My son loves to play Minecraft. He occasionally Facetimes (video calls over Wi-Fi) or texts friends with his iPod. With two older sisters and parents who are active on social media, he’s seen Snapchat, Twitter, Instagram, Pinterest, Facebook and Vine. He’s comfortable Googling information for school, and he discovered Weird Al Yankovic videos on YouTube.
He and his peers are growing up in a digital world. They have more information and technology at their fingertips than we could have ever imagined. Yet, time spent online and downloading apps comes with the risk of cyberattack. Malware, malvertising, phishing and computer viruses are just some of the devious means hackers use to infiltrate computer systems and search for personal information.
There is software available to protect your system – antimalware, anti-phishing and antivirus software. But Deborah Snyder, Deputy Chief Information Security Officer for the New York State Office of Information Technology Services, says basic security principles can also help thwart potential attacks.
According to Snyder, cyberattacks have grown in number and sophistication in recent years, and they affect an increasing number of households. However, according to Snyder, 96 percent of cyberattacks are avoidable through simple, low-cost controls such as setting strong passwords and installing antivirus software.
Talk to children about some simple steps to take to protect your family from cyberattacks.
Use strong passwords and change your password regularly. Don’t use dictionary words as passwords, as these are easy for password cracking programs to decipher. Special characters count, making it harder for a program to decode passwords. Consider using a phrase as a password (e.g., Pizza on Tuesdays).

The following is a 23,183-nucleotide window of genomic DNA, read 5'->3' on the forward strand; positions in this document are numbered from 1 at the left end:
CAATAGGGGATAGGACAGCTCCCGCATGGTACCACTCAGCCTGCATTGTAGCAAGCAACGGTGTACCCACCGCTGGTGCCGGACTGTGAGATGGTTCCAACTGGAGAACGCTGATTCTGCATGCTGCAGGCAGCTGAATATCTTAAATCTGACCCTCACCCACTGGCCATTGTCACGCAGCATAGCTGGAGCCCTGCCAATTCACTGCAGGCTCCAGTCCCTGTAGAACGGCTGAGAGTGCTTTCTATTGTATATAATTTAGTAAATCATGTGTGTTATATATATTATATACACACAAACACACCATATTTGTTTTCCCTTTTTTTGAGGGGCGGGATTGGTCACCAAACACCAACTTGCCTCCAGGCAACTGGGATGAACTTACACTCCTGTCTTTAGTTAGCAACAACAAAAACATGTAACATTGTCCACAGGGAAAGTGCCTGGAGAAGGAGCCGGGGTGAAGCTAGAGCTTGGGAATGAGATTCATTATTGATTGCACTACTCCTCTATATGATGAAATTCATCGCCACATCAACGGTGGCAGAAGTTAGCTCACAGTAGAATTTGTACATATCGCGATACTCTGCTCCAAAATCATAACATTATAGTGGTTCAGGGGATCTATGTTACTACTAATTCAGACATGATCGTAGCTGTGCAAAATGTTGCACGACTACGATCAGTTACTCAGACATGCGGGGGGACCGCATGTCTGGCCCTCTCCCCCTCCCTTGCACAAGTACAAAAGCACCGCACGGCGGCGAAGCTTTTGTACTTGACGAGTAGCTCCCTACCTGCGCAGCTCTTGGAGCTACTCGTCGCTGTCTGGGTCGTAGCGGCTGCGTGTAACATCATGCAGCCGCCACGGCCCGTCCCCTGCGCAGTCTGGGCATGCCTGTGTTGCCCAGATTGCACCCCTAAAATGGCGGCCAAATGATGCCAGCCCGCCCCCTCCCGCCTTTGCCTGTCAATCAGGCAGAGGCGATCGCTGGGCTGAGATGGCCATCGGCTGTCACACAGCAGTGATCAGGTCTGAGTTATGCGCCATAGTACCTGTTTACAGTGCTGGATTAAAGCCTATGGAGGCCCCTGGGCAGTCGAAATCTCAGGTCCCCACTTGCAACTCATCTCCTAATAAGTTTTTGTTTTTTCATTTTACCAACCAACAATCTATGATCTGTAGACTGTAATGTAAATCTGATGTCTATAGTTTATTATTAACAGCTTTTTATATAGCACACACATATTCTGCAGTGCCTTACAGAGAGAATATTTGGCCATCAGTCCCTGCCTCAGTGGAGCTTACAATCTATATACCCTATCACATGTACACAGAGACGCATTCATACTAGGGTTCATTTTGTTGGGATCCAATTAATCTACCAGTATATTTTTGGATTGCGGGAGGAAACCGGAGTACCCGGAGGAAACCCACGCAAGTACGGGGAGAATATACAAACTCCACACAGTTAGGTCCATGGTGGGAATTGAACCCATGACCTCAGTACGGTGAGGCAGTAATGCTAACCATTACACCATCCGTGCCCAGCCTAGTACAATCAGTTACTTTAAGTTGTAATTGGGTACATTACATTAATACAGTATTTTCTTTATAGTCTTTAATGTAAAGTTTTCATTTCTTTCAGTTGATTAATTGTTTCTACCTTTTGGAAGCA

Don’t use the same password for every account. Once a program decodes your password, it will scan for other instances in which that combination of letters/numbers has been used, putting your bank accounts and other private information at risk. If you use a significant number of passwords, consider using a password locker to help you keep your passwords straight. (Check out PC Magazine’s The Best Password Managers for 2015.)
Be careful about what you download. Heed warnings from antimalware software about the potential risk of an app.
Be aware of phishing schemes. That email from your neighborhood bank could actually be a virus disguised as a friendly message. If you are suspicious about an email, block the sender. Don’t hit “unsubscribe” – sometimes this is a link to a virus that can infect your computer.
Be sure apps are safe before downloading to your mobile device. Security research by ThreatLabZ shows that, “up to 10 percent of mobile apps expose user passwords and login names, 25 percent expose personally identifiable information and 40 percent communicate with third parties.” There are programs that can check the safety of an app, such as Zscaler Application Profiler, or ZAP, ThreatLabZ’s free web tool “that promises to provide a quick and easy assessment of any Android or iOS app,” according to Forbes.com.
Beware malvertising – or malicious advertising. These are seemingly innocent advertisements on reputable websites you may frequently visit. You don’t even need to click on the ad for it to affect your computer. Read more at Wired.com, Malvertising is Cybercrimnals Latest Sweet Spot.
We teach kids about stranger danger and cyber safety. It’s also important to teach children about cyber security, including viruses, online privacy, malware, phishing schemes and other internet safety/security issues. Remind children that “see something, say something” applies to technology too. If something doesn’t seem right, tell a parent or trusted adult.
- Check out Business Insider’s Here’s What Cybersecurity Experts Teach Their Kids About the Internet
- From PC World: App Scanner Tells You if a Mobile App is Safe Before You Install
- Forbes has a piece on How to Check if an Android or iOS App is Safe to Install
Karen Nerney has been a communications specialist with Capital Region BOCES since 2011. Mom to two daughters, 19 and 17, and a son, 10, she learned the hard way that you should always research an app before downloading.